Collingwood finished second, and Cox became the first born-and-bred American to play in an AFL finals match.  After two non-descript games in the first two rounds of the finals, many expected the same from Mason Cox in the preliminary final – even if he didn’t know what that was.

Instead, Cox booted home three goals, bringing a full and raucous MCG to its feet, chanting “U-S-A!” over and over again.  Not even a president could do that.  His performance and the Magpie win brought media attention from both sides of the Pacific, boosting the profile of the man and highlighting his journey and the footballing community here in the States.  Cox and the ‘Pies fell to West Coast in the Grand Final, but the legend of the American Pie has grown, and may continue to grow in 2019.

Aussie Rules, On Wisconsin

2018 marked my eleventh USAFL National Championships, and I, nor any of the more seasoned league veterans, had ever seen a Nationals the likes of the one that occurred in Racine, Wisconsin in October.  The city of Racine rolled out every sort of figurative red carpet they had on hand.  Never before had a host city embraced the carnival the way the Belle City did, and it not only welcomed players and fans, but an array of names from the sports world.  Mason Cox, Erin Phillips, Sarah Perkins, and Matthew Dellavadoya were all among the names who came to Nationals and to help celebrate the 100th anniversary of USA-Australian Mateship.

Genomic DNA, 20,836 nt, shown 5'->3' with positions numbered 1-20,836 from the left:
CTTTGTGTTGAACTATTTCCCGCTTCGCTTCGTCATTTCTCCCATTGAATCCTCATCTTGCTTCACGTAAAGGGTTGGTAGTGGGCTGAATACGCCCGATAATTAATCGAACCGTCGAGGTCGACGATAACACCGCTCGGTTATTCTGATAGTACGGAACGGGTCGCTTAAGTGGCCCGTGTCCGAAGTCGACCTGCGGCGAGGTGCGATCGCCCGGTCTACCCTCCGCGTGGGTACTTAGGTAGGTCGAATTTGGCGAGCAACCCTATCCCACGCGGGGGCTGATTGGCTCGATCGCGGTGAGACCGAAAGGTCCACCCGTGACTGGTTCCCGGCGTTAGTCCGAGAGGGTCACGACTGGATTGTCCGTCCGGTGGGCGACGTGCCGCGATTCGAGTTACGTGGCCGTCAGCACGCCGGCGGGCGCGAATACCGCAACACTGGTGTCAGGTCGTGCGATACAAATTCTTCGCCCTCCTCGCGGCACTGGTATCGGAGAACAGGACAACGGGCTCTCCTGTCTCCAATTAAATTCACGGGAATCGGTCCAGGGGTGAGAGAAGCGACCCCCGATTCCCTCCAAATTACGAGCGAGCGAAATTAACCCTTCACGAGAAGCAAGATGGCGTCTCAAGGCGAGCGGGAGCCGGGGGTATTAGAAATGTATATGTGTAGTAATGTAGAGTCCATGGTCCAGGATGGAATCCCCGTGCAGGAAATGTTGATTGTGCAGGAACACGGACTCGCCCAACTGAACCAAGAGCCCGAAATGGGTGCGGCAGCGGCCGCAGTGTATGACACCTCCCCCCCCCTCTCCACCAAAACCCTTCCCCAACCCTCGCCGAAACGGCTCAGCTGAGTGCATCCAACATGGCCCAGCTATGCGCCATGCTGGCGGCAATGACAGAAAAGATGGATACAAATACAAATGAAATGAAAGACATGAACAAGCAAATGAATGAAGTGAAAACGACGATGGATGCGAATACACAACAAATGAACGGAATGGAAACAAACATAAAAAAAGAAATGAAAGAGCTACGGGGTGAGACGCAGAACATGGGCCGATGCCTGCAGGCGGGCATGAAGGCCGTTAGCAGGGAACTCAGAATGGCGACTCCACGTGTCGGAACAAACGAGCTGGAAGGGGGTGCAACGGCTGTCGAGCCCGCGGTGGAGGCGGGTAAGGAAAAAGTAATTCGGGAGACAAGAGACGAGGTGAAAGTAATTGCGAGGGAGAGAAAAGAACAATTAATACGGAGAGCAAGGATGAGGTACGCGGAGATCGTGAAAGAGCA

For the first time since the expansion of divisions in 2001, none of the seven competitions were contested with eight teams.  This led to semi-finals and finals matches being played on Sunday, and out of the five divisions that had Grand Finals, four of them were rematches from Saturday afternoon.  The Austin Crows staked their claim to dynasty status for the 2010s, dispatching of Golden Gate for their fourth Men’s D1 title in six years.  The reserves side turned away Denver to complete their first ever double premiership.  Elsewhere, The San Francisco Iron Maidens became the third women’s team to three-peat at Nationals, shutting out surprise package Seattle in the D1 decider.

Minnesota (6 years) and Philadelphia (16 years) erased championship droughts in Men’s D2 and D3 respectively on the weekend, the former denting Portland’s unbeaten record not once, but twice.  Baltimore ended their marathon first year with a D4 victory over a combined Arizona Outlaws/Las Vegas/Seattle-B outfit, and the Sacramento Lady Suns, Montreal Angels, and Wisconsin Wombats came together to win their first National Championships out of the Women’s D2.

And that’s a wrap for the year.  Thank you, our friends, players and fans, for making it another good one.  I’ll see you in 2019.